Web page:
I’ve spent a lot of time at Children’s National Hospital over the years. My third child, Colton, was born with a genetic condition called dopa-responsive dystonia. No one at Children’s National said treating him would be easy, but they didn’t give up. His condition improved and he learned to walk, talk and succeed at school thanks to relentless care at Children’s National, but our story was not over.
My second child, Ava contracted a dangerous bacterial infection years later, during a family trip to Mexico. Ava was 14. Her symptoms started when we arrived home. By the time we reached Children’s National by helicopter, she was experiencing organ failure and put on life support. She was in the hospital for a month, lost all the skin on her hands and feet, had a collapsed lung and serious vision loss, but didn’t lose a limb or an organ.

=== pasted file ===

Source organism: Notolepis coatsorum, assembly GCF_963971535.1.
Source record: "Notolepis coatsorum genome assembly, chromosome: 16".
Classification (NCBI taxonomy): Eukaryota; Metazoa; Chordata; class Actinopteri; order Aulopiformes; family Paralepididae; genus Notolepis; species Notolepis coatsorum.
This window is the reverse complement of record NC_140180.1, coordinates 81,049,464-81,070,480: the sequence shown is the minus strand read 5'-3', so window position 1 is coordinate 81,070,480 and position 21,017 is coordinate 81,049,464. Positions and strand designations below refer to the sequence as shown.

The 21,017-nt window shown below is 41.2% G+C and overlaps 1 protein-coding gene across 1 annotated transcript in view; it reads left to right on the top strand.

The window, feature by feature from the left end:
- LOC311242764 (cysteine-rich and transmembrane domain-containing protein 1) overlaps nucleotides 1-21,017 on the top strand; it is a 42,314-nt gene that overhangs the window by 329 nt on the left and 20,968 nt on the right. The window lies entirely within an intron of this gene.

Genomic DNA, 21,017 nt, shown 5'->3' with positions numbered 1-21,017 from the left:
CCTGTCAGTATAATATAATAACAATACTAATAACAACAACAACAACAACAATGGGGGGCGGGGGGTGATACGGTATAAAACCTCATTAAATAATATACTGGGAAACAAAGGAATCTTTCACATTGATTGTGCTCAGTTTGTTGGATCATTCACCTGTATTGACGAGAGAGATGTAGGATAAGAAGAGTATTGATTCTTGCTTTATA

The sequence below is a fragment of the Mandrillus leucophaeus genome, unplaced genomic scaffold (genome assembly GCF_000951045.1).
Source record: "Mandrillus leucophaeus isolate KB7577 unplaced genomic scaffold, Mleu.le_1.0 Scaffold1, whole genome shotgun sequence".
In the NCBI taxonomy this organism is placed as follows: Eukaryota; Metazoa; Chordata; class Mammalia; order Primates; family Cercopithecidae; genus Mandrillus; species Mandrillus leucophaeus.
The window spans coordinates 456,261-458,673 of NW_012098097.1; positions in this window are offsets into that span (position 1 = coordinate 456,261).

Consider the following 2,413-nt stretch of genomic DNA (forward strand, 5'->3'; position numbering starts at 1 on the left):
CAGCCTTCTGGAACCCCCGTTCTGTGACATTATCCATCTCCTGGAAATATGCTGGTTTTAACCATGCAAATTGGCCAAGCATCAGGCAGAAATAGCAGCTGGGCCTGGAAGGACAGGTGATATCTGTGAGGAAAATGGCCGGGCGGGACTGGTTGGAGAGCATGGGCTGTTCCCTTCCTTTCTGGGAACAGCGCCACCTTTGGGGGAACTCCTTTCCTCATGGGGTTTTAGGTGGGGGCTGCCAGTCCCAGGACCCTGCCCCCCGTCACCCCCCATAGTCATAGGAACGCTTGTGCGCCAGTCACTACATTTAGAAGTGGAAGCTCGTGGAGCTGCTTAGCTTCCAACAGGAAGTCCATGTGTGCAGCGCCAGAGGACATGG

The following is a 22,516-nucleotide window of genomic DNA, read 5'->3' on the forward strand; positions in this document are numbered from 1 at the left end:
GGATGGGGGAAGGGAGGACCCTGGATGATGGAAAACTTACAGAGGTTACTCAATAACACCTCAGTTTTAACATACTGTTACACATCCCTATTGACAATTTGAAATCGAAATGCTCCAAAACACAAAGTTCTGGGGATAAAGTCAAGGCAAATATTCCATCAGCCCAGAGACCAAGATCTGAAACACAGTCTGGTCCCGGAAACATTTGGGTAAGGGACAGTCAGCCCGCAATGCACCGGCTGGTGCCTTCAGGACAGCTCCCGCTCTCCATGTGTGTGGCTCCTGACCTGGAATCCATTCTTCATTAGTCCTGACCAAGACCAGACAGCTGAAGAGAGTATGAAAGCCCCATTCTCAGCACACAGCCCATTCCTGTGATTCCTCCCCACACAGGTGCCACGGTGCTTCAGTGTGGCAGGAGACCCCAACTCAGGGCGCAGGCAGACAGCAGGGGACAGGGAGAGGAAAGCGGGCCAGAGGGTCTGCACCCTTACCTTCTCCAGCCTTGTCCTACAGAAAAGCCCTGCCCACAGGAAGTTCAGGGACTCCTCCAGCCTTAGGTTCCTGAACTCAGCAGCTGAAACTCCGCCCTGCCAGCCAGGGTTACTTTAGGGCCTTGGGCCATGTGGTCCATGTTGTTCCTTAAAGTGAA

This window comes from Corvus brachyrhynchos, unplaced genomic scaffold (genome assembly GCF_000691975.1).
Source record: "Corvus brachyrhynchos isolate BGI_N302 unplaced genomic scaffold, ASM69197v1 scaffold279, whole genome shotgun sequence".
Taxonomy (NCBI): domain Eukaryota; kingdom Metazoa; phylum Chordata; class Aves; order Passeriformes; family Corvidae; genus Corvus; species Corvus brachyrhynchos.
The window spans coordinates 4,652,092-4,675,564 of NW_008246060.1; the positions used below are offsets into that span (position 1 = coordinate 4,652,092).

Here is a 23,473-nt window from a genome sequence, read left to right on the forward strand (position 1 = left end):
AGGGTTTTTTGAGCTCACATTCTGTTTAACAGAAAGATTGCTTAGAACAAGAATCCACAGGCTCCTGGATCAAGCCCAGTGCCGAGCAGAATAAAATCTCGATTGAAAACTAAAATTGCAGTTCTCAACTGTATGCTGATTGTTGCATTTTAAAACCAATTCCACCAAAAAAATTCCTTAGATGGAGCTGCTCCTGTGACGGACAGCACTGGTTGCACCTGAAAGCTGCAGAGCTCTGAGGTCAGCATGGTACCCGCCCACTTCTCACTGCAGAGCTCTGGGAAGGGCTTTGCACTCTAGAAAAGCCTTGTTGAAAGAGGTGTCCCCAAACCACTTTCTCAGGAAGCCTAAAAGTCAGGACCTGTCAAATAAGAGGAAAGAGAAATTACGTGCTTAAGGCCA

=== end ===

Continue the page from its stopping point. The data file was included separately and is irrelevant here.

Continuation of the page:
Ava is fully recovered today because of Children’s National. It has been my life’s pleasure to watch her go on to chase her dreams, including competing as a collegiate equestrian athlete.
I turned to painting as a way to heal and express what it felt like to watch her fight back to life. The paintings—which focus on her lifeline, painted to resemble an EKG result—hang on the hospital’s second floor, just outside the president’s office at Children’s National.
I hope my artwork brings hope to others as they walk by. To me, “hope” sums up everything the doctors and staff at Children’s National give to their patient families. Sometimes, hope is all you have.
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